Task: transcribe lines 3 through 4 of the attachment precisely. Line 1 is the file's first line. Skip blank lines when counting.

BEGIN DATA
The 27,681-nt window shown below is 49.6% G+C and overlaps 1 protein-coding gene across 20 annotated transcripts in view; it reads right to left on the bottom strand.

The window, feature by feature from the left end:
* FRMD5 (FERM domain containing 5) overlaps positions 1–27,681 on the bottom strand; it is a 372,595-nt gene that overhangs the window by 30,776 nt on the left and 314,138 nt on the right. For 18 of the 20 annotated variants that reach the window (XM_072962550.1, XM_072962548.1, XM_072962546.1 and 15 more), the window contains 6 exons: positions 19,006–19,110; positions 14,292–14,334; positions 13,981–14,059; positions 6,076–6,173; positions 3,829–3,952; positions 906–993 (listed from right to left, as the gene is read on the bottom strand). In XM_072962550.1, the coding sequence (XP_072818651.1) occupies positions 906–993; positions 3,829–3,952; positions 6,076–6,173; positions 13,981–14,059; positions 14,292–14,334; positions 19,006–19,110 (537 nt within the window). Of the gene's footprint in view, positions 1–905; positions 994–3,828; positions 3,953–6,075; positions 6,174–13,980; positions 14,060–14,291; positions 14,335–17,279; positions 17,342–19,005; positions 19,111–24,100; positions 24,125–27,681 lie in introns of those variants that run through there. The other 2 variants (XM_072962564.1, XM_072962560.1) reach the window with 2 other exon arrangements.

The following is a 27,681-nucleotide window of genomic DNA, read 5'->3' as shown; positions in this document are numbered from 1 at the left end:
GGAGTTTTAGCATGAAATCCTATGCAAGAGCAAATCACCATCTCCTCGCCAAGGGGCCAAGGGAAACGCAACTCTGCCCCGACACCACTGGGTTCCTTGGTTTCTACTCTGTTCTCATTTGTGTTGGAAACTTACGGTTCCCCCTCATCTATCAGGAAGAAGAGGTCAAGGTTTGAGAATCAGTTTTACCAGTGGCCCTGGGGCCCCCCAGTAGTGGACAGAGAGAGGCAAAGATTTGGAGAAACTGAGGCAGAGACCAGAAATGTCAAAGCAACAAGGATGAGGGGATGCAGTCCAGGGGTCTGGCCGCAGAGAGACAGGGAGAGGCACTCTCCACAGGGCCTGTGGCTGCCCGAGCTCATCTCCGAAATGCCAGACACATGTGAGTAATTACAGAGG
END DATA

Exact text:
* FRMD5 (FERM domain containing 5) overlaps positions 1–27,681 on the bottom strand; it is a 372,595-nt gene that overhangs the window by 30,776 nt on the left and 314,138 nt on the right. For 18 of the 20 annotated variants that reach the window (XM_072962550.1, XM_072962548.1, XM_072962546.1 and 15 more), the window contains 6 exons: positions 19,006–19,110; positions 14,292–14,334; positions 13,981–14,059; positions 6,076–6,173; positions 3,829–3,952; positions 906–993 (listed from right to left, as the gene is read on the bottom strand). In XM_072962550.1, the coding sequence (XP_072818651.1) occupies positions 906–993; positions 3,829–3,952; positions 6,076–6,173; positions 13,981–14,059; positions 14,292–14,334; positions 19,006–19,110 (537 nt within the window). Of the gene's footprint in view, positions 1–905; positions 994–3,828; positions 3,953–6,075; positions 6,174–13,980; positions 14,060–14,291; positions 14,335–17,279; positions 17,342–19,005; positions 19,111–24,100; positions 24,125–27,681 lie in introns of those variants that run through there. The other 2 variants (XM_072962564.1, XM_072962560.1) reach the window with 2 other exon arrangements.

The following is a 27,681-nucleotide window of genomic DNA, read 5'->3' as shown; positions in this document are numbered from 1 at the left end: